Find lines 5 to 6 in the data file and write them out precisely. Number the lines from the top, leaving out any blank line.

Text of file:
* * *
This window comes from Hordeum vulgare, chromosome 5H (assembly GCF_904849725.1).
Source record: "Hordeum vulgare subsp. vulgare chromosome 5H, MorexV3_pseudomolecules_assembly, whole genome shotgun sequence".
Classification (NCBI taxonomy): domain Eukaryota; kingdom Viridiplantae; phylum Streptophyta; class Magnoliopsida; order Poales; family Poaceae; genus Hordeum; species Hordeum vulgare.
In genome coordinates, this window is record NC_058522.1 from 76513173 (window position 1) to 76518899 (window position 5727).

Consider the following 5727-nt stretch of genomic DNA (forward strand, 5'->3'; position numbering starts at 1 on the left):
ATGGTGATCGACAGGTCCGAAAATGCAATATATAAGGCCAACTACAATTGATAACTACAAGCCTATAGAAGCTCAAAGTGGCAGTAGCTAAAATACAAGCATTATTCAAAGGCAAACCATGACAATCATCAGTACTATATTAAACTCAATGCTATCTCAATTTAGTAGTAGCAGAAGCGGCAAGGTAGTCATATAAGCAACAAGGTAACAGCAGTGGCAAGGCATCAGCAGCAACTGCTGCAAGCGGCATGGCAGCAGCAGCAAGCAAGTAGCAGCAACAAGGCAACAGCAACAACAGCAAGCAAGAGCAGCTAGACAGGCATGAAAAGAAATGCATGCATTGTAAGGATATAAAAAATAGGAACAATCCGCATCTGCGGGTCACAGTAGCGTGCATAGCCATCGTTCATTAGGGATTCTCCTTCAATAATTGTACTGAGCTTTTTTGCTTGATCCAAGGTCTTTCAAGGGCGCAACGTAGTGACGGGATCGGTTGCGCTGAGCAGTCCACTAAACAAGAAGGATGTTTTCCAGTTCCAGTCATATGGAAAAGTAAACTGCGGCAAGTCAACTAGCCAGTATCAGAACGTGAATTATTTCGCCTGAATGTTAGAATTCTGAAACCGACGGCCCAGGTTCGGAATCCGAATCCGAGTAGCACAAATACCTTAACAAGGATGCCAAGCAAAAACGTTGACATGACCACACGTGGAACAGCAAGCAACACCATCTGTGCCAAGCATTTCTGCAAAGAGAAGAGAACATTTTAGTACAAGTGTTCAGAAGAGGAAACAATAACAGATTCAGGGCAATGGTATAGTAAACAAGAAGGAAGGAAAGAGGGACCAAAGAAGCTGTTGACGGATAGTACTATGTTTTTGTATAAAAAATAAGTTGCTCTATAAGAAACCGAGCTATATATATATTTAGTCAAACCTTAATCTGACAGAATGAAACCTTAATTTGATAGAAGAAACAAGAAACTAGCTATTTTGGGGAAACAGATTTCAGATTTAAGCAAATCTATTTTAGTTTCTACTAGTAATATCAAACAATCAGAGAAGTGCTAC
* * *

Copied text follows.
Consider the following 5727-nt stretch of genomic DNA (forward strand, 5'->3'; position numbering starts at 1 on the left):
ATGGTGATCGACAGGTCCGAAAATGCAATATATAAGGCCAACTACAATTGATAACTACAAGCCTATAGAAGCTCAAAGTGGCAGTAGCTAAAATACAAGCATTATTCAAAGGCAAACCATGACAATCATCAGTACTATATTAAACTCAATGCTATCTCAATTTAGTAGTAGCAGAAGCGGCAAGGTAGTCATATAAGCAACAAGGTAACAGCAGTGGCAAGGCATCAGCAGCAACTGCTGCAAGCGGCATGGCAGCAGCAGCAAGCAAGTAGCAGCAACAAGGCAACAGCAACAACAGCAAGCAAGAGCAGCTAGACAGGCATGAAAAGAAATGCATGCATTGTAAGGATATAAAAAATAGGAACAATCCGCATCTGCGGGTCACAGTAGCGTGCATAGCCATCGTTCATTAGGGATTCTCCTTCAATAATTGTACTGAGCTTTTTTGCTTGATCCAAGGTCTTTCAAGGGCGCAACGTAGTGACGGGATCGGTTGCGCTGAGCAGTCCACTAAACAAGAAGGATGTTTTCCAGTTCCAGTCATATGGAAAAGTAAACTGCGGCAAGTCAACTAGCCAGTATCAGAACGTGAATTATTTCGCCTGAATGTTAGAATTCTGAAACCGACGGCCCAGGTTCGGAATCCGAATCCGAGTAGCACAAATACCTTAACAAGGATGCCAAGCAAAAACGTTGACATGACCACACGTGGAACAGCAAGCAACACCATCTGTGCCAAGCATTTCTGCAAAGAGAAGAGAACATTTTAGTACAAGTGTTCAGAAGAGGAAACAATAACAGATTCAGGGCAATGGTATAGTAAACAAGAAGGAAGGAAAGAGGGACCAAAGAAGCTGTTGACGGATAGTACTATGTTTTTGTATAAAAAATAAGTTGCTCTATAAGAAACCGAGCTATATATATATTTAGTCAAACCTTAATCTGACAGAATGAAACCTTAATTTGATAGAAGAAACAAGAAACTAGCTATTTTGGGGAAACAGATTTCAGATTTAAGCAAATCTATTTTAGTTTCTACTAGTAATATCAAACAATCAGAGAAGTGCTAC